Different recognition of SAMHD1 by divergent Vpx proteins
The finding that amino acids in the N-terminus of SAMHD1 confer the specificity of SIVmnd2 Vpx and SIVagm Vpr for SAMHD1 , yet HIV-2 and SIVmac Vpx require the C-terminus of SAMHD1 for binding and degradation , , , suggested a certain complexity to the modes of SAMHD1 recognition by Vpx/Vpr. We hypothesized that different Vpx/Vpr proteins have evolved to interact with different surfaces of SAMHD1. In fact, although Vpx/Vpr proteins are related at the sequence level, phylogenetic analysis shows that there are two distinct Vpx clades that interact with SAMHD1, one containing HIV-2 and SIVmac, and another containing SIVmnd2 and SIVrcm  (summarized in Figure 1A). In addition, Vpr from some, but not all primate lentiviruses can degrade SAMHD1  (Figure 1A). In order to assess how distinct Vpx and Vpr proteins recognize SAMHD1, we generated a set of SAMHD1 constructs, either truncated at the C-terminus or chimeric at the N-terminus, and assayed for the ability of multiple Vpx/Vpr proteins to degrade these SAMHD1 proteins. Chimeras and truncations were based on previous results which showed that SAMHD1 is still catalytically active and able to form tetramers when truncated at the C-terminus or the N-terminus .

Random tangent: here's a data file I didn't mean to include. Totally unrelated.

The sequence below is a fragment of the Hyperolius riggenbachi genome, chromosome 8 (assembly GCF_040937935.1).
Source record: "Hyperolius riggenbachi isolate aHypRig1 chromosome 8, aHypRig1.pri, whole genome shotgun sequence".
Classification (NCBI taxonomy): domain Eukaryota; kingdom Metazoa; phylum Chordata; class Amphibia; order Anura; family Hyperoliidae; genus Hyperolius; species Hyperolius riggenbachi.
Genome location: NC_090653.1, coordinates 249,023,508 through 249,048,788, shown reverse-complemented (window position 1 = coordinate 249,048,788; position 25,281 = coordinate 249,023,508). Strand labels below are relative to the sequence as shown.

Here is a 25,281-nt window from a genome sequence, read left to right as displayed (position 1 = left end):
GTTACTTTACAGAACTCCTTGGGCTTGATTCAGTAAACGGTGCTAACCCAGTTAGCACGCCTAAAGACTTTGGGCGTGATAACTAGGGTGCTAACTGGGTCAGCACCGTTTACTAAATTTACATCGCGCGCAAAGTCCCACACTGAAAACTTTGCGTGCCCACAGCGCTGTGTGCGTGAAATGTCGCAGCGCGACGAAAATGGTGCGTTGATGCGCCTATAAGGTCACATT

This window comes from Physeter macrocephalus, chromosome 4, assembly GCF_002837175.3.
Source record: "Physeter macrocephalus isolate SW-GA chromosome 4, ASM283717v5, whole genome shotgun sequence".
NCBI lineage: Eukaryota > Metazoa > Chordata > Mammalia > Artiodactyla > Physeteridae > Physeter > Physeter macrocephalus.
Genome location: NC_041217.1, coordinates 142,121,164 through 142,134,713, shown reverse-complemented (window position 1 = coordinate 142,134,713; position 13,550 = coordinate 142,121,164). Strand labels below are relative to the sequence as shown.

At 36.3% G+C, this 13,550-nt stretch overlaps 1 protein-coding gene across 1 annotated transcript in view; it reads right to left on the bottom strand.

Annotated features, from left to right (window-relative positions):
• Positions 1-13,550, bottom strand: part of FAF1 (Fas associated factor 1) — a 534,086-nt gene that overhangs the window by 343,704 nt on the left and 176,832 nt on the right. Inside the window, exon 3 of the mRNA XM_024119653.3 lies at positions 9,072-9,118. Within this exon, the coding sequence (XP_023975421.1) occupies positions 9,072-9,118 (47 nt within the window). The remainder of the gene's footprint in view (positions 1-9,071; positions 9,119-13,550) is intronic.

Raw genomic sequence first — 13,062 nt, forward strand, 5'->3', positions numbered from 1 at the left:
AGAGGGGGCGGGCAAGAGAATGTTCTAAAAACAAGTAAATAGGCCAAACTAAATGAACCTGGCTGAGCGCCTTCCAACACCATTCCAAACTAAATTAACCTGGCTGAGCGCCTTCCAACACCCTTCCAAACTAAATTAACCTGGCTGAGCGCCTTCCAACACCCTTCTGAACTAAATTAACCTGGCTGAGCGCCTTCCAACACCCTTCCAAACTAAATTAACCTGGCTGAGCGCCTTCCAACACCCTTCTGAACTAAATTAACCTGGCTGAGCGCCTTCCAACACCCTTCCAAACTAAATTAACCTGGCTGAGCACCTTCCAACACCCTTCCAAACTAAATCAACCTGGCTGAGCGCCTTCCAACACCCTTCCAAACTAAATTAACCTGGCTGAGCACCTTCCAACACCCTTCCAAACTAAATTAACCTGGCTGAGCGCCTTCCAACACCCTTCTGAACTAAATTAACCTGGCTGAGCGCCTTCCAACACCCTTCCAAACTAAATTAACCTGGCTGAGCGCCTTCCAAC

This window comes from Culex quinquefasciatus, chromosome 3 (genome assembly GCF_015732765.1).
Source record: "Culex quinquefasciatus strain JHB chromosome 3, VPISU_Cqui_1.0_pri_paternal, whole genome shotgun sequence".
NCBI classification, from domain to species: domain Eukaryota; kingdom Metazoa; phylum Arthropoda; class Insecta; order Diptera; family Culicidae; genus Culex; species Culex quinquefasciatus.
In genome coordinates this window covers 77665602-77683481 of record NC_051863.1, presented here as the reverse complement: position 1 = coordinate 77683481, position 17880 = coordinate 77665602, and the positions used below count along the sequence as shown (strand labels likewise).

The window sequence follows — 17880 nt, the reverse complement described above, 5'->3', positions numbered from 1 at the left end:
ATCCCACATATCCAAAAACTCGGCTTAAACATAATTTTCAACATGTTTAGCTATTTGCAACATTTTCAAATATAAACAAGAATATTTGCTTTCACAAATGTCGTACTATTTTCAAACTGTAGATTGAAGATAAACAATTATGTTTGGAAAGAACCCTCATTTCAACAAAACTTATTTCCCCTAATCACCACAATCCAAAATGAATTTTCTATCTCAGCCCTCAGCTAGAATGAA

(A) Schematic Vpx/Vpr phylogenetic tree based on  of select lentiviral Vpx and Vpr proteins that degrade SAMHD1. (B) Schematic representation of SAMHD1 (WT) and C-terminal truncation (ΔC), including the SAM and HD domains shown in grey. The deletion at the C-terminus of SAMHD1 (green dotted line) truncates the protein at amino acid 611. Amino acid numbers are shown to indicate the relative boundaries of the domains. (C) 293T cells were transfected with HA-SAMHD1, either WT or ΔC (green), plus or minus (−) FLAG-Vpx from autologous viruses, and degradation was measured by western blotting. SAMHD1 levels are shown on the top blot, Vpx levels are shown in the middle blot, and tubulin levels are shown in the bottom blot (as a loading control). Note the differences between degradation of the WT SAMHD1 versus the ΔC SAMHD1 in the presence of some Vpx proteins, but not others.